I need not address the merits of petitioner’s claims because I find that the appeal must be dismissed on procedural grounds. An individual or entity whose rights would be adversely affected by a determination of an appeal in favor of a petitioner is a necessary party and must be joined as such (Appeal of Roberta, 38 Ed Dept Rep 690, Decision No. 14,119; Appeal of Ocwieja, 38 Ed Dept Rep 70, Decision No. 13,985). Petitioner challenges respondent’s authority to execute the agreement and requests that I find it to be "invalid and a nullity". At the very least, the library, the Town of Brookhaven and United States Trust Company of New York, each of whom is a party to the agreement, as well as SCIDA, which relied on it in issuing the bonds, would be adversely affected by a determination that it is void. Accordingly, each is a necessary party to this appeal. Petitioner’s failure to join these entities warrants dismissal of the appeal.

Moreover, petitioner’s attempt to join the library was ineffectual. Section 275.1 of the Commissioner’s regulations provides that, after an appeal has been commenced, no party shall be joined except by leave or direction of the Commissioner of Education. Petitioner did not obtain authorization to add the library as a respondent and, accordingly, its service of an amended petition on it was improper and did not result in the library’s joinder (Appeal of Giglia, et al., 27 Ed Dept Rep 453, Decision No. 12,007).

The appeal must also be dismissed to the extent that petitioner challenges the agreement on constitutional grounds. It is well settled that an appeal brought under Education Law "310 is not the proper forum to decide novel issues of constitutional law (Appeal of Student with a Disability, 37 Ed Dept Rep 173, Decision No. 13,833; Appeal of Weiss, 35 id. 519, Decision No. 13,618; Appeal of Meredith, 33 id. 530, Decision No. 13,138).

Finally, petitioner lacks standing to maintain this appeal to the extent that she alleges that the agreement improperly binds successor district boards or violates her right to petition the district to lower the levy for library taxes. Pursuant to Education Law "310, an individual may not maintain an appeal unless aggrieved in the sense that he or she has suffered personal damage or injury to his or her civil, personal or property rights. Only persons who are directly affected by the action being appealed have standing to bring an appeal (Appeal of Lucente, 39 Ed Dept Rep 244, Decision No. 14,227). Petitioner apparently relies on her taxpayer status to commence this appeal. The Commissioner has previously stated that a taxpayer, as such, is aggrieved by any action of the board of education that would tend to raise his or her taxes (Appeal of Lubell and Faraone, 4 Ed Dept Rep 71, Decision No. 7441). The record reflects that district voters duly authorized the library to undertake the capital project and the district to levy taxes in an amount not to exceed $340,000 per year to pay for it. Petitioner does not challenge the legality of this referendum, or allege that the district has levied taxes in excess of the amount authorized by district voters. Nor does petitioner allege that respondent has refused to place on the ballot a duly submitted proposition seeking to reduce or eliminate the levy of taxes for library purposes. Petitioner’s concern that district voters may be precluded in the future from petitioning the board for a reduction in the library tax is wholly speculative and premised on a state of facts that may never come to pass. The Commissioner will not render advisory opinions or decide issues that have not yet become justiciable (Appeal of WNI Sales, 38 Ed Dept Rep 822, Decision No. 14,152; Appeal of Jacobson, 37 Ed Dept Rep 75; Decision No. 13,808). In short, petitioner has failed to establish that the agreement has had any tax consequences for district residents.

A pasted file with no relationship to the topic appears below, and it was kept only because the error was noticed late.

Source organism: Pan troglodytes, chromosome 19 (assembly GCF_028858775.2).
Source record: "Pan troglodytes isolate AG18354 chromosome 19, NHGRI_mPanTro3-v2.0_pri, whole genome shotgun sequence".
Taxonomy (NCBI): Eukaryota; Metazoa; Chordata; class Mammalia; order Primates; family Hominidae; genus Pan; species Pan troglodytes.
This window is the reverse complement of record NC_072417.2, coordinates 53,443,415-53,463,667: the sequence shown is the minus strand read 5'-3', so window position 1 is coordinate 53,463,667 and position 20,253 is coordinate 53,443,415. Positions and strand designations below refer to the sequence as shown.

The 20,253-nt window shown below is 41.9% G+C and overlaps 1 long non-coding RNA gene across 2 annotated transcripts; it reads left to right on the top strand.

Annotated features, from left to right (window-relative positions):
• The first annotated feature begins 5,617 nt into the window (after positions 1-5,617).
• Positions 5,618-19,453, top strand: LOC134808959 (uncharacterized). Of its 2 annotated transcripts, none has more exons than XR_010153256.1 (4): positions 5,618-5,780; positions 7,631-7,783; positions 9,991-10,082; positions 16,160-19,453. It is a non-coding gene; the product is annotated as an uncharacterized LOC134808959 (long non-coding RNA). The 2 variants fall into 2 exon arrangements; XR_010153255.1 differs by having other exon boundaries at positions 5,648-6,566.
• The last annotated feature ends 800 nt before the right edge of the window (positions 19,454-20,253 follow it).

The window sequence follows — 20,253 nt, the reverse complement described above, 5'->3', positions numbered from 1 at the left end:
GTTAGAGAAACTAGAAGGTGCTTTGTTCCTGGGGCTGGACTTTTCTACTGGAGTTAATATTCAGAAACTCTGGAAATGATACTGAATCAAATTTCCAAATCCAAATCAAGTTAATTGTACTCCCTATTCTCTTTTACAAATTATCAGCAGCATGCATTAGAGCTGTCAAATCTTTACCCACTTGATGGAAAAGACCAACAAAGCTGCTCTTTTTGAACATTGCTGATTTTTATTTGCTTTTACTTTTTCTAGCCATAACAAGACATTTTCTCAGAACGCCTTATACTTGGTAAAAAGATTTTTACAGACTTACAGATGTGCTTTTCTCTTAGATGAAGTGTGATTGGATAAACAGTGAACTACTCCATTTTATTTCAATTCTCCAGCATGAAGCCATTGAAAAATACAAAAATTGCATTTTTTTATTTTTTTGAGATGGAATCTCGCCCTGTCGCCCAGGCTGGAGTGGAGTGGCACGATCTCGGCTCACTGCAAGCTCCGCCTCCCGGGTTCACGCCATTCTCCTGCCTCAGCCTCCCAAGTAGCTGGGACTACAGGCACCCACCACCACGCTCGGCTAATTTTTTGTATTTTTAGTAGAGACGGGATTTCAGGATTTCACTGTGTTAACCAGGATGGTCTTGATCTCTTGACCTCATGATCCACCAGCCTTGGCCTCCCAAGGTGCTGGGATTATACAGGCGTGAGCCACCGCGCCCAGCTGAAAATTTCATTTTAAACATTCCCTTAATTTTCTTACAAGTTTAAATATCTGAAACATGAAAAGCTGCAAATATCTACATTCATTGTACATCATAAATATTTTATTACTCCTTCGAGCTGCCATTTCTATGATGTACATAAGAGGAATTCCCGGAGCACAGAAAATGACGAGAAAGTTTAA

In light of this disposition, I need not address the parties’ remaining contentions.